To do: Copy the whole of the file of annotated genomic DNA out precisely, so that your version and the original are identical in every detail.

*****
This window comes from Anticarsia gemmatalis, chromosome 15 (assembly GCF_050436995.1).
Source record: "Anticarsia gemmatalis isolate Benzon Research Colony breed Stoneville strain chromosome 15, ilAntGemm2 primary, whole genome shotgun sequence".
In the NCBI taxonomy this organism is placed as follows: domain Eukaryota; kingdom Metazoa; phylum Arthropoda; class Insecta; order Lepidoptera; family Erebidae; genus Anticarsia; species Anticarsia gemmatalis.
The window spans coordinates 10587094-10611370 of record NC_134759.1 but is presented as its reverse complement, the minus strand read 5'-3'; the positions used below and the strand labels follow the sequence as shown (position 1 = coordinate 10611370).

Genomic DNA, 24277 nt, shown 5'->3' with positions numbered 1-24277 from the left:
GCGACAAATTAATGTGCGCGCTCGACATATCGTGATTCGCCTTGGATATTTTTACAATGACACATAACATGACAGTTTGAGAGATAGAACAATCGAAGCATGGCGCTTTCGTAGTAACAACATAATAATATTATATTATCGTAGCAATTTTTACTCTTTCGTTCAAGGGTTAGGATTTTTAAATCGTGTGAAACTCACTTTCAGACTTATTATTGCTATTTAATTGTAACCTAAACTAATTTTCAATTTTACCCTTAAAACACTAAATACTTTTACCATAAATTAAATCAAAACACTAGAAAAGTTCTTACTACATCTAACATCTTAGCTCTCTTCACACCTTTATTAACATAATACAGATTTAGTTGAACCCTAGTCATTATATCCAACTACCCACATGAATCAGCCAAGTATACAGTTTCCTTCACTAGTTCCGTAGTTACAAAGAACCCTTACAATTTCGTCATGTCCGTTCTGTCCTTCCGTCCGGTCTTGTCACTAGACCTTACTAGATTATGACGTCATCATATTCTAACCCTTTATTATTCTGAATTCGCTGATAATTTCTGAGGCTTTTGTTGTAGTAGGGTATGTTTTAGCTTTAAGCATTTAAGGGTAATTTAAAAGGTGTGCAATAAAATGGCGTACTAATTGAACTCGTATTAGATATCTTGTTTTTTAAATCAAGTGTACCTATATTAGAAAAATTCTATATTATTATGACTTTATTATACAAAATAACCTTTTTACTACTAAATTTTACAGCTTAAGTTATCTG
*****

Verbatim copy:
This window comes from Anticarsia gemmatalis, chromosome 15 (assembly GCF_050436995.1).
Source record: "Anticarsia gemmatalis isolate Benzon Research Colony breed Stoneville strain chromosome 15, ilAntGemm2 primary, whole genome shotgun sequence".
In the NCBI taxonomy this organism is placed as follows: domain Eukaryota; kingdom Metazoa; phylum Arthropoda; class Insecta; order Lepidoptera; family Erebidae; genus Anticarsia; species Anticarsia gemmatalis.
The window spans coordinates 10587094-10611370 of record NC_134759.1 but is presented as its reverse complement, the minus strand read 5'-3'; the positions used below and the strand labels follow the sequence as shown (position 1 = coordinate 10611370).

Genomic DNA, 24277 nt, shown 5'->3' with positions numbered 1-24277 from the left:
GCGACAAATTAATGTGCGCGCTCGACATATCGTGATTCGCCTTGGATATTTTTACAATGACACATAACATGACAGTTTGAGAGATAGAACAATCGAAGCATGGCGCTTTCGTAGTAACAACATAATAATATTATATTATCGTAGCAATTTTTACTCTTTCGTTCAAGGGTTAGGATTTTTAAATCGTGTGAAACTCACTTTCAGACTTATTATTGCTATTTAATTGTAACCTAAACTAATTTTCAATTTTACCCTTAAAACACTAAATACTTTTACCATAAATTAAATCAAAACACTAGAAAAGTTCTTACTACATCTAACATCTTAGCTCTCTTCACACCTTTATTAACATAATACAGATTTAGTTGAACCCTAGTCATTATATCCAACTACCCACATGAATCAGCCAAGTATACAGTTTCCTTCACTAGTTCCGTAGTTACAAAGAACCCTTACAATTTCGTCATGTCCGTTCTGTCCTTCCGTCCGGTCTTGTCACTAGACCTTACTAGATTATGACGTCATCATATTCTAACCCTTTATTATTCTGAATTCGCTGATAATTTCTGAGGCTTTTGTTGTAGTAGGGTATGTTTTAGCTTTAAGCATTTAAGGGTAATTTAAAAGGTGTGCAATAAAATGGCGTACTAATTGAACTCGTATTAGATATCTTGTTTTTTAAATCAAGTGTACCTATATTAGAAAAATTCTATATTATTATGACTTTATTATACAAAATAACCTTTTTACTACTAAATTTTACAGCTTAAGTTATCTG